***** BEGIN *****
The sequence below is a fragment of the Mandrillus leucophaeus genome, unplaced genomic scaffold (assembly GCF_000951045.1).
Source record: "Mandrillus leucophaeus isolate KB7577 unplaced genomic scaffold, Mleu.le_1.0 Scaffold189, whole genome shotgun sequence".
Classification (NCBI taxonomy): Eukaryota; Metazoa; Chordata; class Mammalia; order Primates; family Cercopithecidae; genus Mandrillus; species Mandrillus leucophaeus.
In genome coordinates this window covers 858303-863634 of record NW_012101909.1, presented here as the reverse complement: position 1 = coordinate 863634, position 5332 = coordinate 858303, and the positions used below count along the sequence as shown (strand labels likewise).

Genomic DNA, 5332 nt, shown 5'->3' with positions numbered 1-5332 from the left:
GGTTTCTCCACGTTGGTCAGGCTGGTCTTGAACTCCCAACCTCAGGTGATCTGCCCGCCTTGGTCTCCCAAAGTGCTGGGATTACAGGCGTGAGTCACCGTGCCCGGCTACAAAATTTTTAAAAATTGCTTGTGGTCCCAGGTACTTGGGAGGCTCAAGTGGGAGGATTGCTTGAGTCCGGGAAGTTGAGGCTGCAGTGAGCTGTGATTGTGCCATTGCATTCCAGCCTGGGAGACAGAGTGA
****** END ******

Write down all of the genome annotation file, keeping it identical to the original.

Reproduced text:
The sequence below is a fragment of the Mandrillus leucophaeus genome, unplaced genomic scaffold (assembly GCF_000951045.1).
Source record: "Mandrillus leucophaeus isolate KB7577 unplaced genomic scaffold, Mleu.le_1.0 Scaffold189, whole genome shotgun sequence".
Classification (NCBI taxonomy): Eukaryota; Metazoa; Chordata; class Mammalia; order Primates; family Cercopithecidae; genus Mandrillus; species Mandrillus leucophaeus.
In genome coordinates this window covers 858303-863634 of record NW_012101909.1, presented here as the reverse complement: position 1 = coordinate 863634, position 5332 = coordinate 858303, and the positions used below count along the sequence as shown (strand labels likewise).

Genomic DNA, 5332 nt, shown 5'->3' with positions numbered 1-5332 from the left:
GGTTTCTCCACGTTGGTCAGGCTGGTCTTGAACTCCCAACCTCAGGTGATCTGCCCGCCTTGGTCTCCCAAAGTGCTGGGATTACAGGCGTGAGTCACCGTGCCCGGCTACAAAATTTTTAAAAATTGCTTGTGGTCCCAGGTACTTGGGAGGCTCAAGTGGGAGGATTGCTTGAGTCCGGGAAGTTGAGGCTGCAGTGAGCTGTGATTGTGCCATTGCATTCCAGCCTGGGAGACAGAGTGA